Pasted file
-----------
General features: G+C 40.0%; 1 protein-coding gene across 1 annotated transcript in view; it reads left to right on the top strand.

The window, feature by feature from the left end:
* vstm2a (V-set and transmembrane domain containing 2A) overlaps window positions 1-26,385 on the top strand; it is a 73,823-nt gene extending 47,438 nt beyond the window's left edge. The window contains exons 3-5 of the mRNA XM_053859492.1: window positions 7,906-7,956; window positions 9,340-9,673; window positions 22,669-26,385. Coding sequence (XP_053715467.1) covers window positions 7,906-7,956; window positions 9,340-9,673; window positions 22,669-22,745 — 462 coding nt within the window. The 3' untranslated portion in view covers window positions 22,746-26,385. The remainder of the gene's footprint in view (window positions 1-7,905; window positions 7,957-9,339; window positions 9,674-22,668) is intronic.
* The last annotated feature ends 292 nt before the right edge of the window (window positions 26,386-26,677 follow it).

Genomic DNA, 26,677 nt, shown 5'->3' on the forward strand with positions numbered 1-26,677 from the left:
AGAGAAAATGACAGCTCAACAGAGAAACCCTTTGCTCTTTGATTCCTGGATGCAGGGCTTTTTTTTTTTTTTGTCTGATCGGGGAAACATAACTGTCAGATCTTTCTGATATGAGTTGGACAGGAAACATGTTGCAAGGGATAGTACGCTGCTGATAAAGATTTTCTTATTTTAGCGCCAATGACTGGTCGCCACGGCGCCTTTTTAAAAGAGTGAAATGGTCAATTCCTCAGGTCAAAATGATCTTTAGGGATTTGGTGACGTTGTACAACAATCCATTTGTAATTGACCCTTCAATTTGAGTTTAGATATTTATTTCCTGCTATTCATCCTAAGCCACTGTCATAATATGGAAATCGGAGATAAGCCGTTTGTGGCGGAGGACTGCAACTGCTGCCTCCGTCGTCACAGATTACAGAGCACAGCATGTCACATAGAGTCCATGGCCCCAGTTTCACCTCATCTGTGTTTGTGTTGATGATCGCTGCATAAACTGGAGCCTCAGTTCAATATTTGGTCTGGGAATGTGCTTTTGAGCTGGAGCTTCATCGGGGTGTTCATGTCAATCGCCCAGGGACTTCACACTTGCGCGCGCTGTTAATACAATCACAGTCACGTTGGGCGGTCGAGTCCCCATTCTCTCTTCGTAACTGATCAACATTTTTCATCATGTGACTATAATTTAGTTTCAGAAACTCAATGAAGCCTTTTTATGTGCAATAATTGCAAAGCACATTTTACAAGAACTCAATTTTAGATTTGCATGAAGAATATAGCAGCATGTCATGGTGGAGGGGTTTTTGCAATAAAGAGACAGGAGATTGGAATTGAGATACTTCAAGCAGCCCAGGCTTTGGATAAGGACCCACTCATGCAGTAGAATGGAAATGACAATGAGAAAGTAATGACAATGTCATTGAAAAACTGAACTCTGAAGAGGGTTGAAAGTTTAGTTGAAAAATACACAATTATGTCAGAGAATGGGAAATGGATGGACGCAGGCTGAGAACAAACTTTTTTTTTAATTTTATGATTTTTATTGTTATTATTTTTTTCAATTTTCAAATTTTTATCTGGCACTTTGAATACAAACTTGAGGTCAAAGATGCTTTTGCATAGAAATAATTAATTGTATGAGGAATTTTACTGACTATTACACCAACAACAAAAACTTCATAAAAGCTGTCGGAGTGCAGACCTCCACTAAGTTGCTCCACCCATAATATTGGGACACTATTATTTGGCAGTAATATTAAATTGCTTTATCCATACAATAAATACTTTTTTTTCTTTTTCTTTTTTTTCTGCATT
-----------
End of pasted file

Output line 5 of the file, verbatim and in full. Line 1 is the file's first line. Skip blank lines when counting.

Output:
Genomic DNA, 26,677 nt, shown 5'->3' on the forward strand with positions numbered 1-26,677 from the left: